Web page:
Jim had an aphorism for every occasion.
One of my favorites was, “Don’t talk just
because it’s your turn.” Good advice for inside
the courtroom. And outside, too.
THE JUDGE AS MEDIATOR
Judge John J. Kitchen told this story on
himself. Before he became a Federal Judge
in New Jersey, he was on the state bench,
usually trying cases in the South Jersey
counties. But he was assigned to one of the
North Jersey counties for a couple of weeks
and his first matter was a slip-and-fall
case in which liability appeared to be very
thin. Defendant was offering $2,500. Plaintiff
would not take it. A jury was impaneled
and plaintiff put on her case. The judge
took the lawyers to an anteroom and asked
defense counsel whether the $2,500 was
still on the table. It was. The judge then
urged counsel for plaintiff to persuade his
client to take it. Counsel conferred and
reported back that “She wants her day in
court.” Judge Kitchen responded “She’s
had her day in court and she did not do
very well. Go out there and tell her that
there’s a judge here from South Jersey who
doesn’t know his ass from third base, and
if she doesn’t take this offer, he’s going to
throw her case out of court!” “Your Honor,”
replied counsel, “I just told her that.” With
no further qualms, the judge granted a directed
UPS AND DOWNS
When I served on the Board of Regents, there
was one meeting at which then Regent Ed
Mullins was presenting and advocating for a
candidate whose qualifications seemed dubious.
In response to one skeptical question
from a member of the Board, Ed ducked behind
the podium, ostensibly to get some information
from his notes. After he was down
there for what seemed like a long time, Past
President Harvey Chappell called out, “Ed,
sooner or later, you have to come up.”
Ed came up. The candidate went down.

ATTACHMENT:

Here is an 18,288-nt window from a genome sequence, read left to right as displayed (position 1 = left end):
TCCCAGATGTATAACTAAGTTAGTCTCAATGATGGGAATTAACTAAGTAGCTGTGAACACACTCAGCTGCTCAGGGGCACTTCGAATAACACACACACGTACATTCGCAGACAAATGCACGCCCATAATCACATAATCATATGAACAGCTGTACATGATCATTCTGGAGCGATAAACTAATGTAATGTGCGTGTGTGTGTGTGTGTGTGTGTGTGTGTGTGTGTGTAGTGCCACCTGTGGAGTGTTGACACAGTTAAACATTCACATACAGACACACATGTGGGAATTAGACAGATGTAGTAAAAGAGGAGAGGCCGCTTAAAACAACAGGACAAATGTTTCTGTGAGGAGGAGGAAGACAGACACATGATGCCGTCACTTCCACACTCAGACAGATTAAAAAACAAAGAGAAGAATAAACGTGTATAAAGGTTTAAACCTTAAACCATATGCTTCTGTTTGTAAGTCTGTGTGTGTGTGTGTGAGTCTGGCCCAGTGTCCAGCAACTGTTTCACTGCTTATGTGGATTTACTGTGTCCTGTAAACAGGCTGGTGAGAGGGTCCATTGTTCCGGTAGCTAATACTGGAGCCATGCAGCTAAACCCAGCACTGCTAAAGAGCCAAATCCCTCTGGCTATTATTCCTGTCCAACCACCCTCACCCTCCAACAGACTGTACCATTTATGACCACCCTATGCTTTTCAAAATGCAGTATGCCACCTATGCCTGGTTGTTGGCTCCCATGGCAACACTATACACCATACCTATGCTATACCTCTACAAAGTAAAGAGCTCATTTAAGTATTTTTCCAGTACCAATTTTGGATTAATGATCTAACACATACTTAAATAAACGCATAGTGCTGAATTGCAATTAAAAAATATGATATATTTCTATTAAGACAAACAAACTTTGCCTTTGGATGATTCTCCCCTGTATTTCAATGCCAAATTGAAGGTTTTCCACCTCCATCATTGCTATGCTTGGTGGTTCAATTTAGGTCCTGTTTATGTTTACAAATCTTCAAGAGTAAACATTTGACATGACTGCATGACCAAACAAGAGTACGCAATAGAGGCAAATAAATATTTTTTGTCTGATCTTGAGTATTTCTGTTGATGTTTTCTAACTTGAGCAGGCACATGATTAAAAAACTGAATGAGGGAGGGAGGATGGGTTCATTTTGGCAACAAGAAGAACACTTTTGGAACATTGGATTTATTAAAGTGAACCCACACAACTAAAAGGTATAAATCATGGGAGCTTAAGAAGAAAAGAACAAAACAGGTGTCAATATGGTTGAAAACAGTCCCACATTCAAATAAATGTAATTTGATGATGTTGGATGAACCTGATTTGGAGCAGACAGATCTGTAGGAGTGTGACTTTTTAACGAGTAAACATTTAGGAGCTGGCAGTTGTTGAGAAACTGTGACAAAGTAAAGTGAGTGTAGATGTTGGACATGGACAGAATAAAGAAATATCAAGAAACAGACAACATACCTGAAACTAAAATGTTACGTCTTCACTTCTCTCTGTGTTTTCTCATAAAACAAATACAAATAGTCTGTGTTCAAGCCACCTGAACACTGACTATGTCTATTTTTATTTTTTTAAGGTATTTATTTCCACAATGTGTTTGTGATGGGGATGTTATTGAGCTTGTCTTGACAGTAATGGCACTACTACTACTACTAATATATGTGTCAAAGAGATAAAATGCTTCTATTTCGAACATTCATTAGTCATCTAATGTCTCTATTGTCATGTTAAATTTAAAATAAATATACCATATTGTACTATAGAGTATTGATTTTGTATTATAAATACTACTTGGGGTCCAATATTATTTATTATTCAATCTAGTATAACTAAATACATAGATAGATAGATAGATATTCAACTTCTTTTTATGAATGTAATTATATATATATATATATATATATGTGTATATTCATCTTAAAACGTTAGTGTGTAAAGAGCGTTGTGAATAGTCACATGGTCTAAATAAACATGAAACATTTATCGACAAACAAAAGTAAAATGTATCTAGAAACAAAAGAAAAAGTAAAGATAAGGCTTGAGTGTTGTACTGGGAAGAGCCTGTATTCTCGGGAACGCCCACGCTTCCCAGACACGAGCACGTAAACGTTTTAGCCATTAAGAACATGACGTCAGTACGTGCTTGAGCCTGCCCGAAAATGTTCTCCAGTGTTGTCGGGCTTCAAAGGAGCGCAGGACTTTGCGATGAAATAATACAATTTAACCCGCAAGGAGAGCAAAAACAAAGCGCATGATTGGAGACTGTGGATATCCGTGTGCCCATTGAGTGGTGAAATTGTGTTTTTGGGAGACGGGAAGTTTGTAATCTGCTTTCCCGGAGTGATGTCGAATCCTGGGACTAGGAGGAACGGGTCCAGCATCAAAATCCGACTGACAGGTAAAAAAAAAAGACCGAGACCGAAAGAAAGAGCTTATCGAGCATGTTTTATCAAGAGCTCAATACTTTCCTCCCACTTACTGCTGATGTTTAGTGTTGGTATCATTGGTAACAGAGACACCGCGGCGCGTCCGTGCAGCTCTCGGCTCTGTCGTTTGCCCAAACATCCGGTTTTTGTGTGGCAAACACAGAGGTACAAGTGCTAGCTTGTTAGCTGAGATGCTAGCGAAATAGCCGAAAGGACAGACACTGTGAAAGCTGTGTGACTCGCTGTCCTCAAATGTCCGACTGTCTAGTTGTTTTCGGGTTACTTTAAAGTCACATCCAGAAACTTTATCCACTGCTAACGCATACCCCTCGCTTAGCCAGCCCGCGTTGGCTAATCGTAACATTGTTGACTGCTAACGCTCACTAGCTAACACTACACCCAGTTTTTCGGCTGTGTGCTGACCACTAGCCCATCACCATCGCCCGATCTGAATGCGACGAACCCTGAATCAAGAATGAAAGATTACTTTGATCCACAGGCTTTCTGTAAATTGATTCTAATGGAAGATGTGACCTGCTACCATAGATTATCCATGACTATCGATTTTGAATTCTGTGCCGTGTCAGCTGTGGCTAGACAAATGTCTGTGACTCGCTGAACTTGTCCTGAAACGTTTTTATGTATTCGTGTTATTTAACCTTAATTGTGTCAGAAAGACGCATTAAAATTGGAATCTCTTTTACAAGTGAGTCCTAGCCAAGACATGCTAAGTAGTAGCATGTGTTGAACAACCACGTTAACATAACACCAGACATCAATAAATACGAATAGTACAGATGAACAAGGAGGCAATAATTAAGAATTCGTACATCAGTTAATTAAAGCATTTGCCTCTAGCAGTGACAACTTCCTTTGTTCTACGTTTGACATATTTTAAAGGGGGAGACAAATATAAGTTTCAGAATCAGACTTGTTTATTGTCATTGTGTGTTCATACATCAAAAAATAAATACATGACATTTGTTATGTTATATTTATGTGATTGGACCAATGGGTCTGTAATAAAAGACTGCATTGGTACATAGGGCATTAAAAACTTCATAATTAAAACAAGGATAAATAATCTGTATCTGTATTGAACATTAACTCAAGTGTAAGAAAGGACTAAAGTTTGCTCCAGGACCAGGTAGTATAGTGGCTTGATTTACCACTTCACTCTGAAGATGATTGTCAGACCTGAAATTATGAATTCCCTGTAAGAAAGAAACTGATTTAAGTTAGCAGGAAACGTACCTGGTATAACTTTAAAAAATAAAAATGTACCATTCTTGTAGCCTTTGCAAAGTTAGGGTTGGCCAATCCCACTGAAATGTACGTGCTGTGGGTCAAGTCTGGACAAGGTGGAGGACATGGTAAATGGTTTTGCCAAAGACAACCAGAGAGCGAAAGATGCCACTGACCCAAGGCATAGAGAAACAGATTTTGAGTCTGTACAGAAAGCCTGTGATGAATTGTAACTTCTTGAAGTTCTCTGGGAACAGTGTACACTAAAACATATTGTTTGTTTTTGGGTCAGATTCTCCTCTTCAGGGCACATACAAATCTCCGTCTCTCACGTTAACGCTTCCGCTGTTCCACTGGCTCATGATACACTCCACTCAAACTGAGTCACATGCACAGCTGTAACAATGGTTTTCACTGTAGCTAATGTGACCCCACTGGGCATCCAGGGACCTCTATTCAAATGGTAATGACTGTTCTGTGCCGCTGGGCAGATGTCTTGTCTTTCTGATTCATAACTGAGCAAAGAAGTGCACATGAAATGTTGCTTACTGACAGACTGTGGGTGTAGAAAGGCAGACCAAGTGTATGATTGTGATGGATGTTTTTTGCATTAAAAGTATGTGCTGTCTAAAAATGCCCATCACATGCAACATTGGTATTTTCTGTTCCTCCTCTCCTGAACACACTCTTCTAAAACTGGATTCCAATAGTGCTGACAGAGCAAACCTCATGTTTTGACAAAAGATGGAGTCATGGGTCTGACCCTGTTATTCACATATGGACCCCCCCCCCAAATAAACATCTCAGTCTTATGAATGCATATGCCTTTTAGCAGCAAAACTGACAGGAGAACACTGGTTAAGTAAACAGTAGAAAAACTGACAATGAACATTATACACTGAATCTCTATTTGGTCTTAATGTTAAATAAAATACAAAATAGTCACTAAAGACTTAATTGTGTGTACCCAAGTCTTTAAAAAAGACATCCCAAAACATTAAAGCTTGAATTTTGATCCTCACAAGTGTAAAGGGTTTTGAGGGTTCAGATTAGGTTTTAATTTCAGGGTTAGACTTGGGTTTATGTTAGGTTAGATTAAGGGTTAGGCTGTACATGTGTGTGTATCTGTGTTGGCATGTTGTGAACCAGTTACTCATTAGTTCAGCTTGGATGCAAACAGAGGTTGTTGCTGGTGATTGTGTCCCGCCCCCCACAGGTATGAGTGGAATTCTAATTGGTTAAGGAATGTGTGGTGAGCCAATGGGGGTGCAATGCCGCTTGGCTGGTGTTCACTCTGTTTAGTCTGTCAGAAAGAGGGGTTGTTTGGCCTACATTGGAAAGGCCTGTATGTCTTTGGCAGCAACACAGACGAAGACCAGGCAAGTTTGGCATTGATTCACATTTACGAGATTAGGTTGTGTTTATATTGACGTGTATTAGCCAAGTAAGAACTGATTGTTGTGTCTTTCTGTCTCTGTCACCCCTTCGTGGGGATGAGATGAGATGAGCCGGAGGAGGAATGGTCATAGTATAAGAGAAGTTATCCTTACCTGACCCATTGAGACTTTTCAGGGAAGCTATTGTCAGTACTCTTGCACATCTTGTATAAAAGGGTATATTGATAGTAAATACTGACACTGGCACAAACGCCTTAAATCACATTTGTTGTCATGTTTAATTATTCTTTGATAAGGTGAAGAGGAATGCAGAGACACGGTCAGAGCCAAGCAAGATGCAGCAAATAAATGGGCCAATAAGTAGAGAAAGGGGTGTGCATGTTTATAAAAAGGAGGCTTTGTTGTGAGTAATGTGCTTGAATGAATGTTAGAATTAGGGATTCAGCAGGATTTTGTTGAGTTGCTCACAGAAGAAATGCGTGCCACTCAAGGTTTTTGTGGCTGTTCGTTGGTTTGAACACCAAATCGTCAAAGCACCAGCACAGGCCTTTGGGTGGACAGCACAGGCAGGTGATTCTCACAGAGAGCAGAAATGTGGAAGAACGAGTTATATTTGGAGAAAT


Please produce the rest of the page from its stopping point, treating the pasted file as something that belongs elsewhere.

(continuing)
For any trial lawyer, the four most electrifying words in the
world are, “We have a verdict.” Often delivered by a telephone
call from a court officer. It is then that you learn how many
gallons of blood the human heart can pump per minute.
Fellow Bob Josefsberg tells the story of taking three verdicts in
one day. As an AUSA at the beginning of his career, Bob was assigned
to try three moonshine cases in Palm Beach. At the end
of the first case, the judge sent the jurors out to deliberate. Bob
started and finished the second trial. At the end of that trial,
with Jury #1 still out, the judge sent Jury #2 out to deliberate.
Bob started and concluded the third trial. With Juries #1 and
#2 still deliberating, the judge sent Jury #3 out.
Then, in quick succession, the juries came back: Jury #1
— Not guilty. Jury #2 — Not guilty. Jury #3 — Not guilty.
Bob believes that he is the only lawyer in the history of Anglo
American Jurisprudence to have 36 jurors come back
against him on a single day.
After publication of a book on depositions that I coauthored,
Fellow Jerry Litvin sent me a note saying: “Once you put it
down, you can’t pick it up.” Next came a note from Fellow
Barney Smolens: “Better than two Seconal tablets.”
EDITOR’S NOTE: It could have been worse. Oscar Wilde
was once asked to do a book review. “The covers of this book
are too far apart,” he wrote.
WHAT IS THE KEY TO EFFECTIVE ADVOCACY?
Stealing a line from comedian George Burns, Fellow Arthur
Raynes always answered, “Sincerity. And once you learn to
fake that, you’ve got it made.”
U.S.D.J. John F. Gerry’s answer was “Be yourself. Unless you’re
an a – hole. In that event, pretend that you’re somebody else.”
Dennis R. Suplee
FALL 2022 JOURNAL 64